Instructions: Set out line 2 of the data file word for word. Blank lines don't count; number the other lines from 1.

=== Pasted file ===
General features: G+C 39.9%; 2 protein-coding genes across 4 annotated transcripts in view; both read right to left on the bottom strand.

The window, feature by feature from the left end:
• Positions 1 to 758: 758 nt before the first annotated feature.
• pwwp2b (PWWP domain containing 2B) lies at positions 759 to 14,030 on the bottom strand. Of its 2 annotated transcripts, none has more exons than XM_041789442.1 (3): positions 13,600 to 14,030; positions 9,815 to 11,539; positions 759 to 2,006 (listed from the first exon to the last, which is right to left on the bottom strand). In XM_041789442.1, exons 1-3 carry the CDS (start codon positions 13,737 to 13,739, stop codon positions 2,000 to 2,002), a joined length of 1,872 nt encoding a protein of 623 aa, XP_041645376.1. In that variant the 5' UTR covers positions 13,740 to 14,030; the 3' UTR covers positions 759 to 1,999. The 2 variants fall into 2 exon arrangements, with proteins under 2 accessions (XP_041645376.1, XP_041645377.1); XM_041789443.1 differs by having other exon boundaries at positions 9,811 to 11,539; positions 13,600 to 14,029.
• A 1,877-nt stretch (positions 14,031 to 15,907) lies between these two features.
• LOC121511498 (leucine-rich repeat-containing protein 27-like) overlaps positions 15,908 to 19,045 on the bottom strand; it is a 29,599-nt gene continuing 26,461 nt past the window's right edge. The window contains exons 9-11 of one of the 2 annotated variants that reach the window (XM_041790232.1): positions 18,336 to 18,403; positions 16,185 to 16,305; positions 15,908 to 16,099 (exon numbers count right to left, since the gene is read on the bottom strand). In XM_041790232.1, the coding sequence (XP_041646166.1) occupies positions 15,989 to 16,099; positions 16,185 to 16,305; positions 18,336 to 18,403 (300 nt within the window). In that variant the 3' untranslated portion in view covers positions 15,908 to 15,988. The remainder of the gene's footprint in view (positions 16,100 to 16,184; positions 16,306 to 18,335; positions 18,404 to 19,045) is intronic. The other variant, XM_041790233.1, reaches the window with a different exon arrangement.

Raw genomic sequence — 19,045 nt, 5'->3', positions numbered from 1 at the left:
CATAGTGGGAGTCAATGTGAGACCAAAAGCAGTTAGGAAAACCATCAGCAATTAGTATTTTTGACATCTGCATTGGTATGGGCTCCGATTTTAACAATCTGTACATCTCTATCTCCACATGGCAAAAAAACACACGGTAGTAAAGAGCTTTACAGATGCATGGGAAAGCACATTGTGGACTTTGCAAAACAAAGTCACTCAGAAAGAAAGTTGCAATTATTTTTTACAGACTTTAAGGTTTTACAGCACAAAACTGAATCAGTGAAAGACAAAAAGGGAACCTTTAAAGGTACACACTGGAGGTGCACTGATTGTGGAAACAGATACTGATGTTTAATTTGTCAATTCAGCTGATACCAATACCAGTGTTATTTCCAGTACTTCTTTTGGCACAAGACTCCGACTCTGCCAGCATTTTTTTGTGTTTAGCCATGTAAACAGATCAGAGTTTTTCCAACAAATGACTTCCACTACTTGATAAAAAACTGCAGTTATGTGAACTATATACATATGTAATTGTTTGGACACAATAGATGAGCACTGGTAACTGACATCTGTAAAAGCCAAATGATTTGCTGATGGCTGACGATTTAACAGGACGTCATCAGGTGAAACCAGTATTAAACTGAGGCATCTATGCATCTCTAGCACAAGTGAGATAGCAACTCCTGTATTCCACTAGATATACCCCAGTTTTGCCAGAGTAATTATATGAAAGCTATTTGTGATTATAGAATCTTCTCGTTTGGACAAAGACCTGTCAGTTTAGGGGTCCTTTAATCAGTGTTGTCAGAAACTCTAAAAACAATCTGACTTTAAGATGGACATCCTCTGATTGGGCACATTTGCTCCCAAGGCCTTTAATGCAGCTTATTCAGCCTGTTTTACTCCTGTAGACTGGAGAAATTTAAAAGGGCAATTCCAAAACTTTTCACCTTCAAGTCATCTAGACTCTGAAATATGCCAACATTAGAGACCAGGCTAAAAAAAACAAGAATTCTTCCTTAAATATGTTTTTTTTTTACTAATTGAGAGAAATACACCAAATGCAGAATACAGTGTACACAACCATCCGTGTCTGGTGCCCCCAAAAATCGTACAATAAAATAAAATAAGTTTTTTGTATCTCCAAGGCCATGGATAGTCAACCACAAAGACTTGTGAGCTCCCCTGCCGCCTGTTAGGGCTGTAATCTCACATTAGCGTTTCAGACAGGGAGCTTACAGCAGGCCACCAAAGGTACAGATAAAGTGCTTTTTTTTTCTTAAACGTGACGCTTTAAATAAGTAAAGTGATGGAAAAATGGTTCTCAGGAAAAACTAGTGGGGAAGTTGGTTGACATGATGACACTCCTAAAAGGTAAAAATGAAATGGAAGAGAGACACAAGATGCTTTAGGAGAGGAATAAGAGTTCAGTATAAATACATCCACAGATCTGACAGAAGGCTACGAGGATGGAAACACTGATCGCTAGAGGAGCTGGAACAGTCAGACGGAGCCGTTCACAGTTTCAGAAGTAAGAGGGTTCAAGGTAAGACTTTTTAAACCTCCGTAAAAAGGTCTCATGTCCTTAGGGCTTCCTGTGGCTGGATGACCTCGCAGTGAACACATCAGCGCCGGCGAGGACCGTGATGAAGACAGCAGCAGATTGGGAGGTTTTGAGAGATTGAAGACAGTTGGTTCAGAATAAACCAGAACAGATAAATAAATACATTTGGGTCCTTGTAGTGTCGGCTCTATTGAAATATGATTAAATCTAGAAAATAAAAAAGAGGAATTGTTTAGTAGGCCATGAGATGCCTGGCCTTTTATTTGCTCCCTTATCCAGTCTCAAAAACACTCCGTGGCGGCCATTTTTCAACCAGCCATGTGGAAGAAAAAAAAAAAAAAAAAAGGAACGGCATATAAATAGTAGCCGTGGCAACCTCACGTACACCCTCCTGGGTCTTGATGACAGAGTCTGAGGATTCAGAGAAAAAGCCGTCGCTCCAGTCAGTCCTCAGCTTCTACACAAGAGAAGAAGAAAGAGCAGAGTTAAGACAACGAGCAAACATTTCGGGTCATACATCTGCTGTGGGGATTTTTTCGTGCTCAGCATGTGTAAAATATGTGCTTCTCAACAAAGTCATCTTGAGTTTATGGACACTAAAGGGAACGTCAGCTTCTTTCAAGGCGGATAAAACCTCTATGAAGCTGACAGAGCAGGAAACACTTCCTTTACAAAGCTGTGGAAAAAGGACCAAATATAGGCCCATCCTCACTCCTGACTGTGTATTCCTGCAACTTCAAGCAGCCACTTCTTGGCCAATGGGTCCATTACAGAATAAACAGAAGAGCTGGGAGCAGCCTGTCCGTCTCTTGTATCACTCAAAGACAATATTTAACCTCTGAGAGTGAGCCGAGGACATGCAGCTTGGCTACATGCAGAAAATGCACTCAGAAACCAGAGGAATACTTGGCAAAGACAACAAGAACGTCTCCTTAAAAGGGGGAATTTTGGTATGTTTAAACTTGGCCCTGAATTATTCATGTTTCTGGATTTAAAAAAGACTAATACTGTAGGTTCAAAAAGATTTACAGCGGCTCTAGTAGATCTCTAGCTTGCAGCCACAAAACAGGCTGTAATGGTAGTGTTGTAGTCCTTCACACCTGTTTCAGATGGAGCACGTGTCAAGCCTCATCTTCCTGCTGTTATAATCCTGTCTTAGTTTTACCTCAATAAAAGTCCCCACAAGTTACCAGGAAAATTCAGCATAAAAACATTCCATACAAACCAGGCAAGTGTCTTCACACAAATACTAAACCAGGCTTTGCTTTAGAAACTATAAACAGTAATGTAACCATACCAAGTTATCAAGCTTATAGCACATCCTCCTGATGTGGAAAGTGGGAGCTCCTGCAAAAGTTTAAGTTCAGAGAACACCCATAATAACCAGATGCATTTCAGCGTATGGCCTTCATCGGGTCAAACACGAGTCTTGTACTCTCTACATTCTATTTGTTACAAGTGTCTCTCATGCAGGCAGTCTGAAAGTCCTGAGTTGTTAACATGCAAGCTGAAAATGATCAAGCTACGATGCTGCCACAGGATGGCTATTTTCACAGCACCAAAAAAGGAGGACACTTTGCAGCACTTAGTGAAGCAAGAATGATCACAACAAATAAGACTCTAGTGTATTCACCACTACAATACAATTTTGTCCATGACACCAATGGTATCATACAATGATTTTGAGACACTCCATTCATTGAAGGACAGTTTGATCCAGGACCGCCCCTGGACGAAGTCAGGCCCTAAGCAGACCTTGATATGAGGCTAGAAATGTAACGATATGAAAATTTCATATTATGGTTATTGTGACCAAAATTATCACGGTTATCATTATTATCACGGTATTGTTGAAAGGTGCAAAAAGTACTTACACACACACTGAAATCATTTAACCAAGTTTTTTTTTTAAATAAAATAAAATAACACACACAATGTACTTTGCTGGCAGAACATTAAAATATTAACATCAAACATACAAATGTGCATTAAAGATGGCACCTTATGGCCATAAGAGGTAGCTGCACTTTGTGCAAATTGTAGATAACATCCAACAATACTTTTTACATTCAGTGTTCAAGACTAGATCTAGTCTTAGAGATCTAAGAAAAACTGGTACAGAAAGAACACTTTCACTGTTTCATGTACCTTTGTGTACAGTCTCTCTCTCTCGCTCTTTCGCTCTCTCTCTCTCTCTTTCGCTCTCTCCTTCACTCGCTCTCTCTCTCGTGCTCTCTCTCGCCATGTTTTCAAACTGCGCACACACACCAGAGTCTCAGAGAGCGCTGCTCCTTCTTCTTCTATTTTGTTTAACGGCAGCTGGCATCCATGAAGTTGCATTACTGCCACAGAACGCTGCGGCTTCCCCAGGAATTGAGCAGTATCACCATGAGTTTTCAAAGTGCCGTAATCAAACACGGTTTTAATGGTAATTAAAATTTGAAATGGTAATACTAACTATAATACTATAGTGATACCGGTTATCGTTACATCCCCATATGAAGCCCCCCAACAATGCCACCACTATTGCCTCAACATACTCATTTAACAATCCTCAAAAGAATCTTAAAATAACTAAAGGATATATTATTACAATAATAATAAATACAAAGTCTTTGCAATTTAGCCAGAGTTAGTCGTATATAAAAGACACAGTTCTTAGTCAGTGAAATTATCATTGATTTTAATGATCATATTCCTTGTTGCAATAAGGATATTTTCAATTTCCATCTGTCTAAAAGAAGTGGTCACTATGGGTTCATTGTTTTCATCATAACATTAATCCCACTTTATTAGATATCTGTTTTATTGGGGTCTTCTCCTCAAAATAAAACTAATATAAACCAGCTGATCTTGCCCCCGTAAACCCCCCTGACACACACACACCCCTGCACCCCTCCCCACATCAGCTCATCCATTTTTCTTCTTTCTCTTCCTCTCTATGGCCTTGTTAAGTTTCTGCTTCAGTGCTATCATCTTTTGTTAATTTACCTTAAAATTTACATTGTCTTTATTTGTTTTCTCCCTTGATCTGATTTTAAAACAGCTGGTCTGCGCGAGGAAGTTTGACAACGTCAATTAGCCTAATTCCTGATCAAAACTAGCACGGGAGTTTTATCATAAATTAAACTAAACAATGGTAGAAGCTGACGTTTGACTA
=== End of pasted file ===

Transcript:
The window, feature by feature from the left end: